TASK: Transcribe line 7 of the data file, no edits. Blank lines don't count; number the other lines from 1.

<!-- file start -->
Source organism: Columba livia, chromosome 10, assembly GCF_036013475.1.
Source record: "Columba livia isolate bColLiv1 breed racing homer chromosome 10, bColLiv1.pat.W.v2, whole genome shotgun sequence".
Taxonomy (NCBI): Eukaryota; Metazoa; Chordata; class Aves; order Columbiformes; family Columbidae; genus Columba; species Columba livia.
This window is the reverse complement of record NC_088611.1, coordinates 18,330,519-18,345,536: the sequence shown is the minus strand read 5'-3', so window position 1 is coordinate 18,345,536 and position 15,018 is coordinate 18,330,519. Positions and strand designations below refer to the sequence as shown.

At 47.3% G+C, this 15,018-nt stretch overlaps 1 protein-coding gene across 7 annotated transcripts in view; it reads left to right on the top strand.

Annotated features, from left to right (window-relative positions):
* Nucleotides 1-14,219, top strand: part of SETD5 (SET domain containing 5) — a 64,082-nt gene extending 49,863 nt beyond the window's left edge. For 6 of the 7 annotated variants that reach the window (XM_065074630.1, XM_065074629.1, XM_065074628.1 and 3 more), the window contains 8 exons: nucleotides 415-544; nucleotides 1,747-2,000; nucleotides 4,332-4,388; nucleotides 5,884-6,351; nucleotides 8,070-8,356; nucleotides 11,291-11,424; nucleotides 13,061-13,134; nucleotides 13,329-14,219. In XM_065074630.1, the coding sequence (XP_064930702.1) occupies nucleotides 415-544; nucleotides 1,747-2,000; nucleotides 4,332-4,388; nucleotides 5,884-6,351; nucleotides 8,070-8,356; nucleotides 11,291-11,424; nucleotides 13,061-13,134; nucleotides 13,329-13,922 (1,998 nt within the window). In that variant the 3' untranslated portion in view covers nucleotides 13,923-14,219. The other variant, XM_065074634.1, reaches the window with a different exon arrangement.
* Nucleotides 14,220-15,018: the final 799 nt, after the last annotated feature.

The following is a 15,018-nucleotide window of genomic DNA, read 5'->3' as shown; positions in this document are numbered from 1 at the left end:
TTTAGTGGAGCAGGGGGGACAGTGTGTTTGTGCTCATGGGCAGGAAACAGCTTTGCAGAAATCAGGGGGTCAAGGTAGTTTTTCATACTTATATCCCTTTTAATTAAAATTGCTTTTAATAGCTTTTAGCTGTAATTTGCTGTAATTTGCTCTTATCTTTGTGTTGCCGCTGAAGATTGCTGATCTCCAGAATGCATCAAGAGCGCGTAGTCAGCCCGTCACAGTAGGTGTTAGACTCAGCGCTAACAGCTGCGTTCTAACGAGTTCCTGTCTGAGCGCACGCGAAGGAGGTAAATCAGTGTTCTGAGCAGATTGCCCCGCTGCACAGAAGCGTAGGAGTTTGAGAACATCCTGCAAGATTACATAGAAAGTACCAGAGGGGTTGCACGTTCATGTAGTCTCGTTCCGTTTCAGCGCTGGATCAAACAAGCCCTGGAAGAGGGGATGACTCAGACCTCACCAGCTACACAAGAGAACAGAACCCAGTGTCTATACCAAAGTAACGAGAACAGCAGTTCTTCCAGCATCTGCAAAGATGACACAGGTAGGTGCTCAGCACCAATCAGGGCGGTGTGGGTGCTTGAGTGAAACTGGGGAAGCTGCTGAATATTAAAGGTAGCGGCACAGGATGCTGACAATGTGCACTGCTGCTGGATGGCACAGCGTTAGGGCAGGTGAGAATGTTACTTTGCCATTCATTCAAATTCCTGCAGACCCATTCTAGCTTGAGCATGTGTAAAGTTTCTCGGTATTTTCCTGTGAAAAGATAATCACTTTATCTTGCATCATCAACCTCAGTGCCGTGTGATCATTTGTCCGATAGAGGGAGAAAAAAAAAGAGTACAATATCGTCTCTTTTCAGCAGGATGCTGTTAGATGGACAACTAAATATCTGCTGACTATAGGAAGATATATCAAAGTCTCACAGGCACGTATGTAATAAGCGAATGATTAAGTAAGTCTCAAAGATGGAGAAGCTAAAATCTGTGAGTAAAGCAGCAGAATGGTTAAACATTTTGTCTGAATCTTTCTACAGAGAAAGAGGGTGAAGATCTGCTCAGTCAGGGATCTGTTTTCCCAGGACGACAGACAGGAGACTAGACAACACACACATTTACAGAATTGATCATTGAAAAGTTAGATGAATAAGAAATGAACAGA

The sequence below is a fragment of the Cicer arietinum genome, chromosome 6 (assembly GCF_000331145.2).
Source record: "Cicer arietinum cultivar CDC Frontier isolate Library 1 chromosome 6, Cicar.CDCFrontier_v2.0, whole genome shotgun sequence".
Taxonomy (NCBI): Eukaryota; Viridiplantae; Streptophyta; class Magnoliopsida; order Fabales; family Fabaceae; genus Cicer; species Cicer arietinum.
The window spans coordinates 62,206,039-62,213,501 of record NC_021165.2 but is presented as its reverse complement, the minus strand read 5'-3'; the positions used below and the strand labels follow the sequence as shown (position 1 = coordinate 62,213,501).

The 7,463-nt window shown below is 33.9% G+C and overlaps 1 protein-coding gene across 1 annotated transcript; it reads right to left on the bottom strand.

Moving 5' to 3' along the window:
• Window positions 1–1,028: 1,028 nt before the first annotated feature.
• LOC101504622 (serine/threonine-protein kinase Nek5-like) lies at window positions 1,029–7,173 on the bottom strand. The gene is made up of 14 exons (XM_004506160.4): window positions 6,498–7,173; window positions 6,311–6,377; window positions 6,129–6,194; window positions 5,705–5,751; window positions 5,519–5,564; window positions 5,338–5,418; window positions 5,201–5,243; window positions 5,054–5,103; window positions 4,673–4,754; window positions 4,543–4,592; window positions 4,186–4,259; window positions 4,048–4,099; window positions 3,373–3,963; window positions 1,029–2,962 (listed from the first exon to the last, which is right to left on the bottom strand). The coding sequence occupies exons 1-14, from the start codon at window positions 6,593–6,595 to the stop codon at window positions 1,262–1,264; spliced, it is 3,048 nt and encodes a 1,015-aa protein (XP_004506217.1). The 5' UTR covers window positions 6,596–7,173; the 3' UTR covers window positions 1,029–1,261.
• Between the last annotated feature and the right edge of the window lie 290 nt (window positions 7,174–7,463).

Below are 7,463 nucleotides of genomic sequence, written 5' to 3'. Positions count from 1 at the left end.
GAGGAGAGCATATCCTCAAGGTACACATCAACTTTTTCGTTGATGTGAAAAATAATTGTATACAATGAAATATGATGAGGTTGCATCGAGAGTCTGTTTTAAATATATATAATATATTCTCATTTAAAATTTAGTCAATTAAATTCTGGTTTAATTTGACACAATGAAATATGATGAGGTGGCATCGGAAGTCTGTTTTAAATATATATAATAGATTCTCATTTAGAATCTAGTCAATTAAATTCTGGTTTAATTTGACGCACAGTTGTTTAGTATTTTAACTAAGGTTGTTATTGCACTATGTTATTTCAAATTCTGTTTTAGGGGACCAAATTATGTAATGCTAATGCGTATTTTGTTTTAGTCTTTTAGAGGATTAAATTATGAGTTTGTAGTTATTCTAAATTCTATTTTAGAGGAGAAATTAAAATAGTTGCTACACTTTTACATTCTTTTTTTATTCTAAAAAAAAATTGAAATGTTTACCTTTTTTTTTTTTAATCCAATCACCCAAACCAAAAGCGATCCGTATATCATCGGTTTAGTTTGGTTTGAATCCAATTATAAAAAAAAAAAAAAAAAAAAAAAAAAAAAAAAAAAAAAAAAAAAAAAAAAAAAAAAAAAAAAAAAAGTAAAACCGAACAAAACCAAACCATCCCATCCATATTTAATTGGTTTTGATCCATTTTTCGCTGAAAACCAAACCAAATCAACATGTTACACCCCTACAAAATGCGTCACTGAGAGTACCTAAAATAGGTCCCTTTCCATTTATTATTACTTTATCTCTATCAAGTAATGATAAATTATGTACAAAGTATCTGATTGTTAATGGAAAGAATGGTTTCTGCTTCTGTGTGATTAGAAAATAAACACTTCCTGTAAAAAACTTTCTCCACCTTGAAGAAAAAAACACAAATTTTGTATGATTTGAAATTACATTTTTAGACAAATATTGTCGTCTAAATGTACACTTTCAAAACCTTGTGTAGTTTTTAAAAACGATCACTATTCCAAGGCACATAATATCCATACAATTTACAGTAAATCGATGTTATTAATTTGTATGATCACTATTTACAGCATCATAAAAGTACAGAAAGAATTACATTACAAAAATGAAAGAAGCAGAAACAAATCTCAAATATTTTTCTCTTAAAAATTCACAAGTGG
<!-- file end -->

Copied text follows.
* Nucleotides 1-14,219, top strand: part of SETD5 (SET domain containing 5) — a 64,082-nt gene extending 49,863 nt beyond the window's left edge. For 6 of the 7 annotated variants that reach the window (XM_065074630.1, XM_065074629.1, XM_065074628.1 and 3 more), the window contains 8 exons: nucleotides 415-544; nucleotides 1,747-2,000; nucleotides 4,332-4,388; nucleotides 5,884-6,351; nucleotides 8,070-8,356; nucleotides 11,291-11,424; nucleotides 13,061-13,134; nucleotides 13,329-14,219. In XM_065074630.1, the coding sequence (XP_064930702.1) occupies nucleotides 415-544; nucleotides 1,747-2,000; nucleotides 4,332-4,388; nucleotides 5,884-6,351; nucleotides 8,070-8,356; nucleotides 11,291-11,424; nucleotides 13,061-13,134; nucleotides 13,329-13,922 (1,998 nt within the window). In that variant the 3' untranslated portion in view covers nucleotides 13,923-14,219. The other variant, XM_065074634.1, reaches the window with a different exon arrangement.